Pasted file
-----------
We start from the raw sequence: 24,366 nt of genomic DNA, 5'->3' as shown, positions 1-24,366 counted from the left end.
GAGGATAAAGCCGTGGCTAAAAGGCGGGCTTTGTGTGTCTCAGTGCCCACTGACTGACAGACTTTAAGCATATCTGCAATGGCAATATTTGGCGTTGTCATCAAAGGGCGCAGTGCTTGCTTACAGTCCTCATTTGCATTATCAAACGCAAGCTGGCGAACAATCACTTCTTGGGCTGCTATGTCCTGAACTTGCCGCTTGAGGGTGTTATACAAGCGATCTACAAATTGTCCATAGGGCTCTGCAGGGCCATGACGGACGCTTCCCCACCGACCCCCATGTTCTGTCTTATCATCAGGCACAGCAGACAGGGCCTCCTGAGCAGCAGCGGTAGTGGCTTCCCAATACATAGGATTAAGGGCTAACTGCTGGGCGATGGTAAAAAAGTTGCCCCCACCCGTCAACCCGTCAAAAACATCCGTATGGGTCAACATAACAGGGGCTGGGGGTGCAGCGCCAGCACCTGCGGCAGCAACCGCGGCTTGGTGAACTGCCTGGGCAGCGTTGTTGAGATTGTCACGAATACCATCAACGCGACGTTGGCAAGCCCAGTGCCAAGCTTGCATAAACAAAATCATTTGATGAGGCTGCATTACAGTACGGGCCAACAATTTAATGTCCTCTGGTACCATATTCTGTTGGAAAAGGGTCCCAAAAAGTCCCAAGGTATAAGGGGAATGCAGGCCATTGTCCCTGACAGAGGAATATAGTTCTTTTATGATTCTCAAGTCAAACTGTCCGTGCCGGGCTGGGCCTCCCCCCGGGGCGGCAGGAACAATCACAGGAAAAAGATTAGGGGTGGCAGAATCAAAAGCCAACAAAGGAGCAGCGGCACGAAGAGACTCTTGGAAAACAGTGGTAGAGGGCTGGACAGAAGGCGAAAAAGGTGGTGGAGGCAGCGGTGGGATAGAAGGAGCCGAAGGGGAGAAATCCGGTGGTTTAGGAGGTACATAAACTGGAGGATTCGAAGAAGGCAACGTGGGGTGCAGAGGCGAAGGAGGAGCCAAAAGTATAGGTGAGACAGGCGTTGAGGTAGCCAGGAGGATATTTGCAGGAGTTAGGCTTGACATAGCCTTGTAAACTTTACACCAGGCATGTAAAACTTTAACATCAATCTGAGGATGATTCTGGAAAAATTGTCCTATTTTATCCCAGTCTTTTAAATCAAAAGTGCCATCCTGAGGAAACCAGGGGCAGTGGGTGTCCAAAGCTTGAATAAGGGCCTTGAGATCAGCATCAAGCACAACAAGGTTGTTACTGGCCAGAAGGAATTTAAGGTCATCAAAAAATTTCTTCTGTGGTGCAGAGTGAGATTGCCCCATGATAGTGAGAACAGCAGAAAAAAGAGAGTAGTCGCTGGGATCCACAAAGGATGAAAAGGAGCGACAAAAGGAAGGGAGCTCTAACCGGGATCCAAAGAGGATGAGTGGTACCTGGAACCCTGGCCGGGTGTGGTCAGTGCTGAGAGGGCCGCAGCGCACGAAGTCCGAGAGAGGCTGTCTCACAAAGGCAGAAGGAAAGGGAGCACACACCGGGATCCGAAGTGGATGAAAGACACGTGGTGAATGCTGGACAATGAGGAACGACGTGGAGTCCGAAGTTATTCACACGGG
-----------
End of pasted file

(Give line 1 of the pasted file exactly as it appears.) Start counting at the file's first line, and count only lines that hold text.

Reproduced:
We start from the raw sequence: 24,366 nt of genomic DNA, 5'->3' as shown, positions 1-24,366 counted from the left end.